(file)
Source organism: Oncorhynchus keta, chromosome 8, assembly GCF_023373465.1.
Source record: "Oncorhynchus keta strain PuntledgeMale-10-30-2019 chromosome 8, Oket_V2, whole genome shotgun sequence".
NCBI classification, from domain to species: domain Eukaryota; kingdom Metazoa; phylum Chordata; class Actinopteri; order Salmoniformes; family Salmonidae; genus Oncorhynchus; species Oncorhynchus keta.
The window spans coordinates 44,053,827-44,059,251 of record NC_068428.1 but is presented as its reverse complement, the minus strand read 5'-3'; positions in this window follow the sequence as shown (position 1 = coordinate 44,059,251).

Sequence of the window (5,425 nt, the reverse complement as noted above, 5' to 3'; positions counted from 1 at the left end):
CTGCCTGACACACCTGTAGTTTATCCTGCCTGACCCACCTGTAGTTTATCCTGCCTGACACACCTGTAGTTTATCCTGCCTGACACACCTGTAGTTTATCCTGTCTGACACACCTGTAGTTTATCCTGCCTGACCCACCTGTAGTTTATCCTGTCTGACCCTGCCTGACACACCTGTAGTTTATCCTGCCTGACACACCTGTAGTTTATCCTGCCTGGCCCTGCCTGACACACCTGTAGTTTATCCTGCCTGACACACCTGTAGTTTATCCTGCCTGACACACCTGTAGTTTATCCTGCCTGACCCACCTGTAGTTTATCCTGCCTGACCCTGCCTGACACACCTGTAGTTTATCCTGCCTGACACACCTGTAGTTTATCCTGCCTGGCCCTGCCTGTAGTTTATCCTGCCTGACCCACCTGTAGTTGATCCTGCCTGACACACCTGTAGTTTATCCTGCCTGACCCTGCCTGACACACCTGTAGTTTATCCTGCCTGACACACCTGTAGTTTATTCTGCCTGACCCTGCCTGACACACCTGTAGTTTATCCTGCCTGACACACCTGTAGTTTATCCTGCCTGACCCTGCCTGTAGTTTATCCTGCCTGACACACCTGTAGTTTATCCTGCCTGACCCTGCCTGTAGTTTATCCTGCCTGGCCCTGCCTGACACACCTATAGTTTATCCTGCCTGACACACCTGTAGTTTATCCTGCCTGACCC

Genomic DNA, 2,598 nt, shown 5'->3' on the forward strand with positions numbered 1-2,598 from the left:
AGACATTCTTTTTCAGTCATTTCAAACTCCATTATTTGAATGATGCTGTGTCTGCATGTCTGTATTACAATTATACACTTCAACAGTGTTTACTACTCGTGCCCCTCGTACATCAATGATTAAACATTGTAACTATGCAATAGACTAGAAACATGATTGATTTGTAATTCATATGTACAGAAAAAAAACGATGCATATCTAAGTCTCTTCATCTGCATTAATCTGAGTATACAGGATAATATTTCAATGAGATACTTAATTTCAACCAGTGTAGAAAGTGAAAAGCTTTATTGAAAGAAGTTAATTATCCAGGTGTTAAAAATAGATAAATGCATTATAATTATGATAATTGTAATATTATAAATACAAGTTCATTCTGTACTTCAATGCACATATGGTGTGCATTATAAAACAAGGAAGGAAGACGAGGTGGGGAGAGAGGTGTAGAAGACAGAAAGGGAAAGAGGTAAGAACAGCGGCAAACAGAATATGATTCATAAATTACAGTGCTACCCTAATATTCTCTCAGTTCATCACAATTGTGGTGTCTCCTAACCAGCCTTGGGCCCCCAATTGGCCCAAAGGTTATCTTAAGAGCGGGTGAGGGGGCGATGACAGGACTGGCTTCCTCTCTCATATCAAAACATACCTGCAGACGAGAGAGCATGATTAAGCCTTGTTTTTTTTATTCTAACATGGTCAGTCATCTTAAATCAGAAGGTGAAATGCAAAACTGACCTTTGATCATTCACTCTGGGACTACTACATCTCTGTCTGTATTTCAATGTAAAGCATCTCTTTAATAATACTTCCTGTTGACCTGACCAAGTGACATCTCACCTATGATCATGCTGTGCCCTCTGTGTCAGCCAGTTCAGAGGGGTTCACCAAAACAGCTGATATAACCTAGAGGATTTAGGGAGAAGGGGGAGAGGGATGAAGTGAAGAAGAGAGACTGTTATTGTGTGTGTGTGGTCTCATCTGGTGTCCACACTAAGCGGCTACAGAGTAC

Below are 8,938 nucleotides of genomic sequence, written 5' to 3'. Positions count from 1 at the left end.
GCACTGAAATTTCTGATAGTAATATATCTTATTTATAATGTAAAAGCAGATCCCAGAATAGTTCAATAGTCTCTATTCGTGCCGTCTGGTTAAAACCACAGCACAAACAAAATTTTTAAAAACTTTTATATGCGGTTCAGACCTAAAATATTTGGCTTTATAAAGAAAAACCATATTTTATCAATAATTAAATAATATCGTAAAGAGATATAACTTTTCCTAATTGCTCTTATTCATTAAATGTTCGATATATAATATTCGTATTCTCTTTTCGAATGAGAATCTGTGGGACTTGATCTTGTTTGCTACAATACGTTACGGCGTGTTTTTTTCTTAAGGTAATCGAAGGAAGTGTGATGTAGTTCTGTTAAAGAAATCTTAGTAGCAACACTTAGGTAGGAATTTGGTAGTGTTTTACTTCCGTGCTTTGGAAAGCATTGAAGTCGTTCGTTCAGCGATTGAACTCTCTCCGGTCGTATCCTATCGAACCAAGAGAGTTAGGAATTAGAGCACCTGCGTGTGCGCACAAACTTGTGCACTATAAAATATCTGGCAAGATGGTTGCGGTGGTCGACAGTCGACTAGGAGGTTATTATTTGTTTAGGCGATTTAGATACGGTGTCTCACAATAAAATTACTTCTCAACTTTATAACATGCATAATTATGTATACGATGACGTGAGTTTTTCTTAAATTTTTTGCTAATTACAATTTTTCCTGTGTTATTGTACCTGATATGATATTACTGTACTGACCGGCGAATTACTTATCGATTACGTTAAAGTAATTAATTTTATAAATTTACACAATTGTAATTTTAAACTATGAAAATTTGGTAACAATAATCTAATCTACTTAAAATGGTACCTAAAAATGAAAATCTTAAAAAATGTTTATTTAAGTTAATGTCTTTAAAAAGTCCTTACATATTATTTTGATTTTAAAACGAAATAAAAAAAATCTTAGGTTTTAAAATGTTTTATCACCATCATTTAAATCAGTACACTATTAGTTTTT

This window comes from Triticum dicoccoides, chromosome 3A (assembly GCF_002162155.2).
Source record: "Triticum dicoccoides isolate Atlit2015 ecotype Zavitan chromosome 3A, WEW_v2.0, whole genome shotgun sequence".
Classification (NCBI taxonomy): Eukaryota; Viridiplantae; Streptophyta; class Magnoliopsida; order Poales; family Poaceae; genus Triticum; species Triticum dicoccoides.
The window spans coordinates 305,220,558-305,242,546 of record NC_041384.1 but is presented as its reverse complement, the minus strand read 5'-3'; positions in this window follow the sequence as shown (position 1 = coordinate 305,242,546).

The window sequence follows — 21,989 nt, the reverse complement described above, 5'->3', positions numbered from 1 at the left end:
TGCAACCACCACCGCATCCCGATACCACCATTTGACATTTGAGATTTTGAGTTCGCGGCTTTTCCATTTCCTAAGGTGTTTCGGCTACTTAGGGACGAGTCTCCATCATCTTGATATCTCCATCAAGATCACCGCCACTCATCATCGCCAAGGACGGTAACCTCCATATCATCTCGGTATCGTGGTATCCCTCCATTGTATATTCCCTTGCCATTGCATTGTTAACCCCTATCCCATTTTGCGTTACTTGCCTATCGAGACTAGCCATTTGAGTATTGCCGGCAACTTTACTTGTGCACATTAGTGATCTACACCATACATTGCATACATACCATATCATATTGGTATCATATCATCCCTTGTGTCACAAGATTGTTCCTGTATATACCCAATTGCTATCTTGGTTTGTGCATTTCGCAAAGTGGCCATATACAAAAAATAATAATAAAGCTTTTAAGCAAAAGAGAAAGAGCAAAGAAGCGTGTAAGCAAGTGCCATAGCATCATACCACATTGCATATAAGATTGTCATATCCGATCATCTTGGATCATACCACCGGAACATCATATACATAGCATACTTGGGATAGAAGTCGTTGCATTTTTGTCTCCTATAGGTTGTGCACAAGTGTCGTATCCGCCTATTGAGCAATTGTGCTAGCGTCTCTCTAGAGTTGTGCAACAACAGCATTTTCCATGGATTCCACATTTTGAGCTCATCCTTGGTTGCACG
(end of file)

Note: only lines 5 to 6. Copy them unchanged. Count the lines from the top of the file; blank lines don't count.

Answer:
Sequence of the window (5,425 nt, the reverse complement as noted above, 5' to 3'; positions counted from 1 at the left end):
CTGCCTGACACACCTGTAGTTTATCCTGCCTGACCCACCTGTAGTTTATCCTGCCTGACACACCTGTAGTTTATCCTGCCTGACACACCTGTAGTTTATCCTGTCTGACACACCTGTAGTTTATCCTGCCTGACCCACCTGTAGTTTATCCTGTCTGACCCTGCCTGACACACCTGTAGTTTATCCTGCCTGACACACCTGTAGTTTATCCTGCCTGGCCCTGCCTGACACACCTGTAGTTTATCCTGCCTGACACACCTGTAGTTTATCCTGCCTGACACACCTGTAGTTTATCCTGCCTGACCCACCTGTAGTTTATCCTGCCTGACCCTGCCTGACACACCTGTAGTTTATCCTGCCTGACACACCTGTAGTTTATCCTGCCTGGCCCTGCCTGTAGTTTATCCTGCCTGACCCACCTGTAGTTGATCCTGCCTGACACACCTGTAGTTTATCCTGCCTGACCCTGCCTGACACACCTGTAGTTTATCCTGCCTGACACACCTGTAGTTTATTCTGCCTGACCCTGCCTGACACACCTGTAGTTTATCCTGCCTGACACACCTGTAGTTTATCCTGCCTGACCCTGCCTGTAGTTTATCCTGCCTGACACACCTGTAGTTTATCCTGCCTGACCCTGCCTGTAGTTTATCCTGCCTGGCCCTGCCTGACACACCTATAGTTTATCCTGCCTGACACACCTGTAGTTTATCCTGCCTGACCC